Int J Biol Sci 2012; 8(8):1217-1224. doi:10.7150/ijbs.5109 This issue
1. Key Laboratory of Allergy and Immune-related Diseases and Centre for Medical Research, School of Medicine, Wuhan University, Wuhan 430072, P.R. China.
2. Section on Molecular Morphogenesis, Program in Cellular Regulation and Metabolism (PCRM), Eunice Kennedy Shriver National Institute of Child Health and Human Development (NICHD), National Institutes of Health (NIH), 18 Library Dr., Bethesda, Maryland, 20892.
The adult mammalian intestine has long been used as a model to study adult stem cell function and tissue renewal as the intestinal epithelium is constantly undergoing self-renewal throughout adult life. This is accomplished through the proliferation and subsequent differentiation of the adult stem cells located in the crypt. The development of this self-renewal system is, however, poorly understood. A number of studies suggest that the formation/maturation of the adult intestine is conserved in vertebrates and depends on endogenous thyroid hormone (T3). In amphibians such as Xenopus laevis, the process takes place during metamorphosis, which is totally dependent upon T3 and resembles postembryonic development in mammals when T3 levels are also high. During metamorphosis, the larval epithelial cells in the tadpole intestine undergo apoptosis and concurrently, adult epithelial stem/progenitor cells are formed de novo, which subsequently lead to the formation of a trough-crest axis of the epithelial fold in the frog, resembling the crypt-villus axis in the adult mammalian intestine. Here we will review some recent molecular and genetic studies that support the conservation of the development of the adult intestinal stem cells in vertebrates. We will discuss the mechanisms by which T3 regulates this process via its nuclear receptors.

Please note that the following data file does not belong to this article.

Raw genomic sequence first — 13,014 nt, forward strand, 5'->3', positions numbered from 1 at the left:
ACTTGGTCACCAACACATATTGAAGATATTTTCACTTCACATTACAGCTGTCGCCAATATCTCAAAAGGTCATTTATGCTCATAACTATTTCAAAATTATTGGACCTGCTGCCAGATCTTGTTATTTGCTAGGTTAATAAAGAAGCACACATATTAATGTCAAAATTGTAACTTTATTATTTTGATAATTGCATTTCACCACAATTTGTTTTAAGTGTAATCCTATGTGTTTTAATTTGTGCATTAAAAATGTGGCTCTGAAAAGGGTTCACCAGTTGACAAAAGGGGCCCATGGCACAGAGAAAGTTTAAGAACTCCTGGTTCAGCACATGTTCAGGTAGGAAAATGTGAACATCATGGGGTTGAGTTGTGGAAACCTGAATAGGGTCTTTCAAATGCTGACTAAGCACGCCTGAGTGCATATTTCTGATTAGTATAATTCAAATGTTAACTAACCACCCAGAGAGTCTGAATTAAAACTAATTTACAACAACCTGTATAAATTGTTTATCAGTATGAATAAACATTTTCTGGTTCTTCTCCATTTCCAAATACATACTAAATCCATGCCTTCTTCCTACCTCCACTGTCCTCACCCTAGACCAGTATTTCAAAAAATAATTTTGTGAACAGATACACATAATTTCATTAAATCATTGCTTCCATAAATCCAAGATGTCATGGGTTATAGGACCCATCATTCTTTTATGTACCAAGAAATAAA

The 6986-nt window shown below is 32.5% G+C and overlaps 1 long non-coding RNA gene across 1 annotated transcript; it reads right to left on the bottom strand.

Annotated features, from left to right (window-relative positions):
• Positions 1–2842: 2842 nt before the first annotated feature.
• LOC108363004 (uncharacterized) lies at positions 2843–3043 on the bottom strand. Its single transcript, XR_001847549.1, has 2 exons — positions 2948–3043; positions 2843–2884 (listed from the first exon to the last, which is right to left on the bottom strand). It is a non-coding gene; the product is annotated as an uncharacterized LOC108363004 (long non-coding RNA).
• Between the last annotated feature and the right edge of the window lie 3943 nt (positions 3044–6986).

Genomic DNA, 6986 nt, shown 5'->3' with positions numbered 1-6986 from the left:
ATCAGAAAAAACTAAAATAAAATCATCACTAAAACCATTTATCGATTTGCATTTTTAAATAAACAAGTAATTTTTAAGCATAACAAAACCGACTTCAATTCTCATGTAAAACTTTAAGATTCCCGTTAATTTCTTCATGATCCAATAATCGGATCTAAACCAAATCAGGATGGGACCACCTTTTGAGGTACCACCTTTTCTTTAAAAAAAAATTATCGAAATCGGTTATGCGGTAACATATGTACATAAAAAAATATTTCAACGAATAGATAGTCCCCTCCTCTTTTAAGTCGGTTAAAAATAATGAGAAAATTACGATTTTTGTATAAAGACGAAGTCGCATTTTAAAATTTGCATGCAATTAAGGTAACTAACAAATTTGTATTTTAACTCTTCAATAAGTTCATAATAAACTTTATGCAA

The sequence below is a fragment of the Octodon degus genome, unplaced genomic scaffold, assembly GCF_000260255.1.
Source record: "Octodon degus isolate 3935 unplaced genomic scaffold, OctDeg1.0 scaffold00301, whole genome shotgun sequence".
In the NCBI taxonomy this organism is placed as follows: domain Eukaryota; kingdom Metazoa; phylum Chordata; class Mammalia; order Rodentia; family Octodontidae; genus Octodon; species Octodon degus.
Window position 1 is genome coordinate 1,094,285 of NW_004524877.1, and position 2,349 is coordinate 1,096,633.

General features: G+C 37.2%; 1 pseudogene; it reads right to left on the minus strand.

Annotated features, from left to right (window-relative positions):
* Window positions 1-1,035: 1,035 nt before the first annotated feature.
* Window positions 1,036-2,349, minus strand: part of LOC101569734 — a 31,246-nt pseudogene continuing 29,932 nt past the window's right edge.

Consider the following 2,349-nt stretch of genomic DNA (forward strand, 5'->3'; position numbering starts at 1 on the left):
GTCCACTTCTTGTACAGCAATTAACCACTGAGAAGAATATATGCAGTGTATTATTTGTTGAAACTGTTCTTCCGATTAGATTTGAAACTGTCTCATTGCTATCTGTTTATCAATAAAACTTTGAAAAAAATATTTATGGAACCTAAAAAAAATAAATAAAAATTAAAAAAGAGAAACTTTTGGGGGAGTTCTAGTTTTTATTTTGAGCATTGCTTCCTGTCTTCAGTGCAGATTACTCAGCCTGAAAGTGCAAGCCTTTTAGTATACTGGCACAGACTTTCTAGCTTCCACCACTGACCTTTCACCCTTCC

Keywords: adult organ-specific stem cell, histone methyltransferase, transcriptional coactivator, thyroid hormone receptor, dedifferentiation, Xenopus laevis, metamorphosis.